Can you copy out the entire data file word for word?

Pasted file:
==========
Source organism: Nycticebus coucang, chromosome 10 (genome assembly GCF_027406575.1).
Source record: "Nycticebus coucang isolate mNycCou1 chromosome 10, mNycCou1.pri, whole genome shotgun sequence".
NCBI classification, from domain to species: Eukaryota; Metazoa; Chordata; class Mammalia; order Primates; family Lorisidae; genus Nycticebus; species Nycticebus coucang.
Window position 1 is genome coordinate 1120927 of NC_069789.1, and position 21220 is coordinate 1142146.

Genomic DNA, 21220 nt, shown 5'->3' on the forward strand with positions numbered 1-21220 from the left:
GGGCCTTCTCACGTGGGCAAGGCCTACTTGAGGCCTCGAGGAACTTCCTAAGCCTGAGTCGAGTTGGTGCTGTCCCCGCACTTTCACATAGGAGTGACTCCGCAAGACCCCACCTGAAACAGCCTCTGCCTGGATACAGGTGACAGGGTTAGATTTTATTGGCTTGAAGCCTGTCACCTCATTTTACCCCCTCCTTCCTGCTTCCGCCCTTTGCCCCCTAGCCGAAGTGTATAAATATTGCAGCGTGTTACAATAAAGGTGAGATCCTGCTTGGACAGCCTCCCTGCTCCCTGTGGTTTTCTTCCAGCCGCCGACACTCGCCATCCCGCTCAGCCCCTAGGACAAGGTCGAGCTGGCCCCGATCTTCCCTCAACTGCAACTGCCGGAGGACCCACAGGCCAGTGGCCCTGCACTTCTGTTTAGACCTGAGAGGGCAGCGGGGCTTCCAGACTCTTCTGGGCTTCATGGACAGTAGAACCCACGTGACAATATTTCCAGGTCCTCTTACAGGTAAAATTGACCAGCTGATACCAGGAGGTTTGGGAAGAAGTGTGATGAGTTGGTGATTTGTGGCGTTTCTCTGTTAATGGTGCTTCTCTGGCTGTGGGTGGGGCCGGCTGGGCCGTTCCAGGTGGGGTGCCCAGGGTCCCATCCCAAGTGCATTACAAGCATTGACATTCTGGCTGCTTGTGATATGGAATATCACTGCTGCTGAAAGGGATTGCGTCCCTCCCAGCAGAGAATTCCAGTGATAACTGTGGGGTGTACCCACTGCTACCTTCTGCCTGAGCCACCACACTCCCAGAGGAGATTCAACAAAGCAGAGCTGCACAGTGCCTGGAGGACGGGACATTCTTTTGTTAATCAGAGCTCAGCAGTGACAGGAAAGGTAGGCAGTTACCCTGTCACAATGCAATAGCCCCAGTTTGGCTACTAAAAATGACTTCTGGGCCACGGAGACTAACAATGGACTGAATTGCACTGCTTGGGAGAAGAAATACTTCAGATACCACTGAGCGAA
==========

Source organism: Nycticebus coucang, chromosome 10 (genome assembly GCF_027406575.1).
Source record: "Nycticebus coucang isolate mNycCou1 chromosome 10, mNycCou1.pri, whole genome shotgun sequence".
NCBI classification, from domain to species: Eukaryota; Metazoa; Chordata; class Mammalia; order Primates; family Lorisidae; genus Nycticebus; species Nycticebus coucang.
Window position 1 is genome coordinate 1120927 of NC_069789.1, and position 21220 is coordinate 1142146.

Genomic DNA, 21220 nt, shown 5'->3' on the forward strand with positions numbered 1-21220 from the left:
GGGCCTTCTCACGTGGGCAAGGCCTACTTGAGGCCTCGAGGAACTTCCTAAGCCTGAGTCGAGTTGGTGCTGTCCCCGCACTTTCACATAGGAGTGACTCCGCAAGACCCCACCTGAAACAGCCTCTGCCTGGATACAGGTGACAGGGTTAGATTTTATTGGCTTGAAGCCTGTCACCTCATTTTACCCCCTCCTTCCTGCTTCCGCCCTTTGCCCCCTAGCCGAAGTGTATAAATATTGCAGCGTGTTACAATAAAGGTGAGATCCTGCTTGGACAGCCTCCCTGCTCCCTGTGGTTTTCTTCCAGCCGCCGACACTCGCCATCCCGCTCAGCCCCTAGGACAAGGTCGAGCTGGCCCCGATCTTCCCTCAACTGCAACTGCCGGAGGACCCACAGGCCAGTGGCCCTGCACTTCTGTTTAGACCTGAGAGGGCAGCGGGGCTTCCAGACTCTTCTGGGCTTCATGGACAGTAGAACCCACGTGACAATATTTCCAGGTCCTCTTACAGGTAAAATTGACCAGCTGATACCAGGAGGTTTGGGAAGAAGTGTGATGAGTTGGTGATTTGTGGCGTTTCTCTGTTAATGGTGCTTCTCTGGCTGTGGGTGGGGCCGGCTGGGCCGTTCCAGGTGGGGTGCCCAGGGTCCCATCCCAAGTGCATTACAAGCATTGACATTCTGGCTGCTTGTGATATGGAATATCACTGCTGCTGAAAGGGATTGCGTCCCTCCCAGCAGAGAATTCCAGTGATAACTGTGGGGTGTACCCACTGCTACCTTCTGCCTGAGCCACCACACTCCCAGAGGAGATTCAACAAAGCAGAGCTGCACAGTGCCTGGAGGACGGGACATTCTTTTGTTAATCAGAGCTCAGCAGTGACAGGAAAGGTAGGCAGTTACCCTGTCACAATGCAATAGCCCCAGTTTGGCTACTAAAAATGACTTCTGGGCCACGGAGACTAACAATGGACTGAATTGCACTGCTTGGGAGAAGAAATACTTCAGATACCACTGAGCGAA